NEW YORK (CBSNewYork) – The budget battle between Mayor Bill de Blasio and the City Council is heating up after the mayor threatened to block over $1 billion for good works and social programs.

CBS2’s political reported Marcia Kramer has the story.

It was only a year ago that City Council members applauded  the mayor for reaching a budget deal that included $1.1 billion for a vast network of charities and nonprofits that they view as critical to their communities — money for food pantries, seniors, LGBTQ outreach, domestic violence and cultural groups. It’s a social safety net needed more than ever during this pandemic.

City Council finance chair Daniel Dromm says the mayor’s budget  proposal includes no money – zero dollars – for these groups.

“We are very, very angry and we are determined because of our anger not to back down from our demands to protect the safety net,” Dromm said.

David Greenfield, himself a former city councilman, is head of the MET Council — which funds a multitude of social programs for seniors, the food insecure, the poor.

CORONAVIRUS PANDEMIC

“If the mayor defunds these council initiatives it will be the greatest mistake of his entire career because he will be hurting literally hundreds of thousands of struggling New Yorkers and people who are about to lose their homes… seniors… women who are being abused,” Greenfield said. “To essentially punish the poorest people during this pandemic is just reprehensible.”

David Kilmnick is the executive director of LGBT Network.

“The mayor needs to step up to the plate and realize the nonprofits are doing the work. We are on the front lines 365 days a year,” Kilmnick said.

The mayors press secretary defended the move.

“This is not business as usual. We are not going to be doling out bags of cash. We need to find savings so we can keep people at work,” said Fredi Goldstein.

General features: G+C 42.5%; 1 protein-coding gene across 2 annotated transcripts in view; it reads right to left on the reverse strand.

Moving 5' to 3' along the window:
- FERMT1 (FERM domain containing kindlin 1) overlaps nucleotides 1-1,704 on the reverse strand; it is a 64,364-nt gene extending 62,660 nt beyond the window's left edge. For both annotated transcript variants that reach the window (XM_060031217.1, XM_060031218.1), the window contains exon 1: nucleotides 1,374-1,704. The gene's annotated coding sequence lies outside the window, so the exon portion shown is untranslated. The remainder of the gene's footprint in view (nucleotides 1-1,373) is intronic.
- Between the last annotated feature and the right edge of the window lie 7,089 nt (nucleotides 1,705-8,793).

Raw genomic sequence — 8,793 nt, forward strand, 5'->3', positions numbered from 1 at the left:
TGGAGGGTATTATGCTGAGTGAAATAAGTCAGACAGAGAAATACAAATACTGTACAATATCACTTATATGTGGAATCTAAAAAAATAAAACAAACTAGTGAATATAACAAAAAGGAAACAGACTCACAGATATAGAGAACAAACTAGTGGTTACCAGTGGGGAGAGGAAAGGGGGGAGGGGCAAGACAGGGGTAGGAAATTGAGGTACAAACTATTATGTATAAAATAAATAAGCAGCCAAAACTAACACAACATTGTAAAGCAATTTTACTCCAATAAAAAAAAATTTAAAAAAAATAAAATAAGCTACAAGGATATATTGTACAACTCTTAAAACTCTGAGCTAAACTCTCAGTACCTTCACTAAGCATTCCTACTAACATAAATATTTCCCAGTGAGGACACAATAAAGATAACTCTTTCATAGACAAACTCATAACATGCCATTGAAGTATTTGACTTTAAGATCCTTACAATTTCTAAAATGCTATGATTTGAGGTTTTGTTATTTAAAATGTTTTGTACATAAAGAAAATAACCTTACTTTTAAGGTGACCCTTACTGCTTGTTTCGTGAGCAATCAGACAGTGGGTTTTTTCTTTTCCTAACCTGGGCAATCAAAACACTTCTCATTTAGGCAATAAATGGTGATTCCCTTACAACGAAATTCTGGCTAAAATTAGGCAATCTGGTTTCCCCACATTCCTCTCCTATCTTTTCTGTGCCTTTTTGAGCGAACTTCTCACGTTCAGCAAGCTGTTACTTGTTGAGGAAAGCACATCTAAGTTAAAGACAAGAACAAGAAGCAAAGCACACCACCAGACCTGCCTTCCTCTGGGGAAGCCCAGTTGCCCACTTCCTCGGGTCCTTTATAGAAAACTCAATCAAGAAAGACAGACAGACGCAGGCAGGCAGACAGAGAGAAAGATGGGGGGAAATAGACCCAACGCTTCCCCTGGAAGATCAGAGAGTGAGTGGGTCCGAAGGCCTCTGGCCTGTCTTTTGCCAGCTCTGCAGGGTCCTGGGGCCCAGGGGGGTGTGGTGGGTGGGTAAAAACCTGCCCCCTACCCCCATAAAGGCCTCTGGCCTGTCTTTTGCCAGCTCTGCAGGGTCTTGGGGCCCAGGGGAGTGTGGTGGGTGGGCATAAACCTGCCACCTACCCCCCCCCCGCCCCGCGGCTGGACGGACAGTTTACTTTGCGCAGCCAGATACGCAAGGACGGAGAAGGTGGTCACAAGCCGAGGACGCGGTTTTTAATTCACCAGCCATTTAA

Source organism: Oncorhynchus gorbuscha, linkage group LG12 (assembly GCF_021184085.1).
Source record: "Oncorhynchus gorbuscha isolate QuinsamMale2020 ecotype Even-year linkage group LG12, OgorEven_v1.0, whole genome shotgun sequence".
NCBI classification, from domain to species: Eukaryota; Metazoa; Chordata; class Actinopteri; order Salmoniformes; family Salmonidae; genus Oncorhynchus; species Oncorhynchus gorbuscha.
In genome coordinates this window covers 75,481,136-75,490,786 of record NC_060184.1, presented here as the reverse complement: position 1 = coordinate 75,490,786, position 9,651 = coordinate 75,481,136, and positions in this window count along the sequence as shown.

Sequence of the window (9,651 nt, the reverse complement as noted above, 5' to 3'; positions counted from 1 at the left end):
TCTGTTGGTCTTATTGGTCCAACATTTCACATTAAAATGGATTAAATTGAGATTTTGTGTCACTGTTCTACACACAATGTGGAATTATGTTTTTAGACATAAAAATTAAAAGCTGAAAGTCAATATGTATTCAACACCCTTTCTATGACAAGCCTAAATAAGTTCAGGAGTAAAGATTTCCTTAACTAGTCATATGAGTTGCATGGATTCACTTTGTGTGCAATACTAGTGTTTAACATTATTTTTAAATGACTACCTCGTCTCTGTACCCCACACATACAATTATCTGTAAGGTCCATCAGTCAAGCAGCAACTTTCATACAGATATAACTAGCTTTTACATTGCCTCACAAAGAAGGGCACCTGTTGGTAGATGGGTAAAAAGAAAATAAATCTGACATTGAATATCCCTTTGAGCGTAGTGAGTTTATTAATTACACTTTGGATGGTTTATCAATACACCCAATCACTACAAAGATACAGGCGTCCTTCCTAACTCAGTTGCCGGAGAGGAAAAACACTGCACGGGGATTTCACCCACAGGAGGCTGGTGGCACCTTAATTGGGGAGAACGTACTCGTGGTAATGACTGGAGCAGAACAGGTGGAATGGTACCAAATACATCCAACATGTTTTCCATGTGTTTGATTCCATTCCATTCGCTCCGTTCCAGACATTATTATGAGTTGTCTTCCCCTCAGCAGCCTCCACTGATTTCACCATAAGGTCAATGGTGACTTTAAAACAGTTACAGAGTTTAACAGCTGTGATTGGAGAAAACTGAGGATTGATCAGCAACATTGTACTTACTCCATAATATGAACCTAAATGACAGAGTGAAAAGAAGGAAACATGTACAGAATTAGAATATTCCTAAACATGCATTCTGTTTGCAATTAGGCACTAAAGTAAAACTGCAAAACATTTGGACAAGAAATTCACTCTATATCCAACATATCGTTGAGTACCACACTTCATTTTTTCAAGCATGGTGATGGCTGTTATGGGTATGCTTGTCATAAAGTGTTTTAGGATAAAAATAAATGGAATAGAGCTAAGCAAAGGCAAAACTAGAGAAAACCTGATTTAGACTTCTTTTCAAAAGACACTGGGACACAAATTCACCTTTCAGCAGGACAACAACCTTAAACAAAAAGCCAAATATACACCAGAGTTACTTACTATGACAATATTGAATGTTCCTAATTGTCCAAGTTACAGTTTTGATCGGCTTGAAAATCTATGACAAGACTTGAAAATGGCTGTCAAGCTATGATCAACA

She was referring to the mayor’s threat  to lay off 22,000 people.

WATCH: Mayor Bill de Blasio Holds Daily Briefing

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“We have not seen city layoffs  like this since the 1970s fiscal crisis,” de Blasio said.

David Greenfield says cutting the discretionary funds during the pandemic  would be like “You have a four alarm fire and the mayor says, middle of the fire, I’m recalling the firefighters.”

The deadline for a budget agreement is Tuesday.

The mayor said he is negotiating with lawmakers in Albany to allow New York City to borrow. He added that no help seems to be coming our way from the federal government.

“The president’s been missing in action on the stimulus. I have spoken to him about it multiple times. I have appealed to him publicly. I have appealed to Senator McConnell. The Republicans are not moving. Let’s be clear. I spoke to Senator Schumer about this recently. Donald Trump has not said a word in favor of a stimulus that would truly help cities and states. Senator McConnell has not scheduled a vote. Let’s get real here. They know there’s a crisis. It has gotten worse, in fact coronavirus is surging around the country. They are doing nothing. They are choosing to do nothing,” he said.

CORONAVIRUS: NY Health Dept. | NY Call 1-(888)-364-3065 | NYC Health Dept. | NYC Call 311, Text COVID to 692692 | NJ COVID-19 Info Hub | NJ Call 1-(800)-222-1222 or 211, Text NJCOVID to 898211 | CT Health Dept. | CT Call 211 | Centers for Disease Control and Prevention

De Blasio said the city’s decision to paint Black Lives Matter on a street near Trump Tower has “no bearing on the stimulus because he’s done absolutely nothing about the stimulus either way.”

The mayor also called on state lawmakers to make sure those people who can’t afford to pay rent can instead use a payment plan to avoid evictions.

“If you can not pay the rent, we’ve got to make sure you’ve got a roof over your head. You should not be evicted. If you can pay the rent, of course you should pay the rent. Because you know what? The building owners need to keep the buildings up, they need to pay bills too. A lot of them are struggling as well,” de Blasio said.

The mayor lauded the fact the New York City is on track for Phase 3 reopening as of July 6.

The city estimates 50,000 workers will return under Phase 3, which will bring back nail salons and spas. Restaurants will be able to return with indoor dining at 50% capacity.

Small businesses that may need help or guidance reopening are urged to call the city’s Small Business hotline at (888) SBS-4NYC or can CLICK HERE.

WEB EXTRA: See The Mayor’s Presentation Slides (.pdf)

New York City will be opening up an application process for restaurants to have outdoor dining on an entire block closed to traffic as part of the city’s open streets initiative.

The city’s daily indicators all continue to be below thresholds, meaning the city is “holding the line” in the battle against COVID-19.

 

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